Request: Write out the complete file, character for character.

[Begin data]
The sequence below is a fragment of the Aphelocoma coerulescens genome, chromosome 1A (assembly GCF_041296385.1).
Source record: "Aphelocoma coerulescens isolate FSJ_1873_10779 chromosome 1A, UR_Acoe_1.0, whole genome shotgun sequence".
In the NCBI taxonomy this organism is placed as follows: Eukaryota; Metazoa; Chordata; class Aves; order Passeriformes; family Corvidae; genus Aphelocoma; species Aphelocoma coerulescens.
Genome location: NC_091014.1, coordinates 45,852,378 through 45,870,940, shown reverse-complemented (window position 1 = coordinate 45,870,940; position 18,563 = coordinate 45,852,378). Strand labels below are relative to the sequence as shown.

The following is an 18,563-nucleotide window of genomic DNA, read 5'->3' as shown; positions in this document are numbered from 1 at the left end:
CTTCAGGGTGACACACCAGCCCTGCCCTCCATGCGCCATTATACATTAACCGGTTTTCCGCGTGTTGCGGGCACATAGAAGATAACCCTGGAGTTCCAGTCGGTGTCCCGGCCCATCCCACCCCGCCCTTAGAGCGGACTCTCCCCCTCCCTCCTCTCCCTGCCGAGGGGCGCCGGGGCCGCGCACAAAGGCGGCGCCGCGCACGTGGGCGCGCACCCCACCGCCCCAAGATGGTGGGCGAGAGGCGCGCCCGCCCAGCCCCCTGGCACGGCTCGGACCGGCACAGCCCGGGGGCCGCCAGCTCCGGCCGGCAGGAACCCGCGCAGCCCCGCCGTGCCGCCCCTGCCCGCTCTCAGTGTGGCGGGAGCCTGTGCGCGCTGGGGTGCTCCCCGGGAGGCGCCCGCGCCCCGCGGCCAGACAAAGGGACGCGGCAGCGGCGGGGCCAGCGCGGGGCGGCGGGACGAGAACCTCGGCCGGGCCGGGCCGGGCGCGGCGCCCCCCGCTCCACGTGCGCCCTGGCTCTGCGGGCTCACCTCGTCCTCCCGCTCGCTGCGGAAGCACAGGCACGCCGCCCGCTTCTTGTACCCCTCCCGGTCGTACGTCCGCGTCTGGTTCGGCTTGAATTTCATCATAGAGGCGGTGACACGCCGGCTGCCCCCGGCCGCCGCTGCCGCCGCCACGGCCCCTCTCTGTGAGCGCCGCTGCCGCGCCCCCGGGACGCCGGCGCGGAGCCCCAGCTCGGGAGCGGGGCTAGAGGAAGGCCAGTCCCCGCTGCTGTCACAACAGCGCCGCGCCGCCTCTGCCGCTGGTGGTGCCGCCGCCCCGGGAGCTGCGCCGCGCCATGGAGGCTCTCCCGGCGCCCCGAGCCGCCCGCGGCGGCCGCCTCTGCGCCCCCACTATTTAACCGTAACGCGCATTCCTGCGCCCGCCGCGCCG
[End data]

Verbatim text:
The sequence below is a fragment of the Aphelocoma coerulescens genome, chromosome 1A (assembly GCF_041296385.1).
Source record: "Aphelocoma coerulescens isolate FSJ_1873_10779 chromosome 1A, UR_Acoe_1.0, whole genome shotgun sequence".
In the NCBI taxonomy this organism is placed as follows: Eukaryota; Metazoa; Chordata; class Aves; order Passeriformes; family Corvidae; genus Aphelocoma; species Aphelocoma coerulescens.
Genome location: NC_091014.1, coordinates 45,852,378 through 45,870,940, shown reverse-complemented (window position 1 = coordinate 45,870,940; position 18,563 = coordinate 45,852,378). Strand labels below are relative to the sequence as shown.

The following is an 18,563-nucleotide window of genomic DNA, read 5'->3' as shown; positions in this document are numbered from 1 at the left end:
CTTCAGGGTGACACACCAGCCCTGCCCTCCATGCGCCATTATACATTAACCGGTTTTCCGCGTGTTGCGGGCACATAGAAGATAACCCTGGAGTTCCAGTCGGTGTCCCGGCCCATCCCACCCCGCCCTTAGAGCGGACTCTCCCCCTCCCTCCTCTCCCTGCCGAGGGGCGCCGGGGCCGCGCACAAAGGCGGCGCCGCGCACGTGGGCGCGCACCCCACCGCCCCAAGATGGTGGGCGAGAGGCGCGCCCGCCCAGCCCCCTGGCACGGCTCGGACCGGCACAGCCCGGGGGCCGCCAGCTCCGGCCGGCAGGAACCCGCGCAGCCCCGCCGTGCCGCCCCTGCCCGCTCTCAGTGTGGCGGGAGCCTGTGCGCGCTGGGGTGCTCCCCGGGAGGCGCCCGCGCCCCGCGGCCAGACAAAGGGACGCGGCAGCGGCGGGGCCAGCGCGGGGCGGCGGGACGAGAACCTCGGCCGGGCCGGGCCGGGCGCGGCGCCCCCCGCTCCACGTGCGCCCTGGCTCTGCGGGCTCACCTCGTCCTCCCGCTCGCTGCGGAAGCACAGGCACGCCGCCCGCTTCTTGTACCCCTCCCGGTCGTACGTCCGCGTCTGGTTCGGCTTGAATTTCATCATAGAGGCGGTGACACGCCGGCTGCCCCCGGCCGCCGCTGCCGCCGCCACGGCCCCTCTCTGTGAGCGCCGCTGCCGCGCCCCCGGGACGCCGGCGCGGAGCCCCAGCTCGGGAGCGGGGCTAGAGGAAGGCCAGTCCCCGCTGCTGTCACAACAGCGCCGCGCCGCCTCTGCCGCTGGTGGTGCCGCCGCCCCGGGAGCTGCGCCGCGCCATGGAGGCTCTCCCGGCGCCCCGAGCCGCCCGCGGCGGCCGCCTCTGCGCCCCCACTATTTAACCGTAACGCGCATTCCTGCGCCCGCCGCGCCG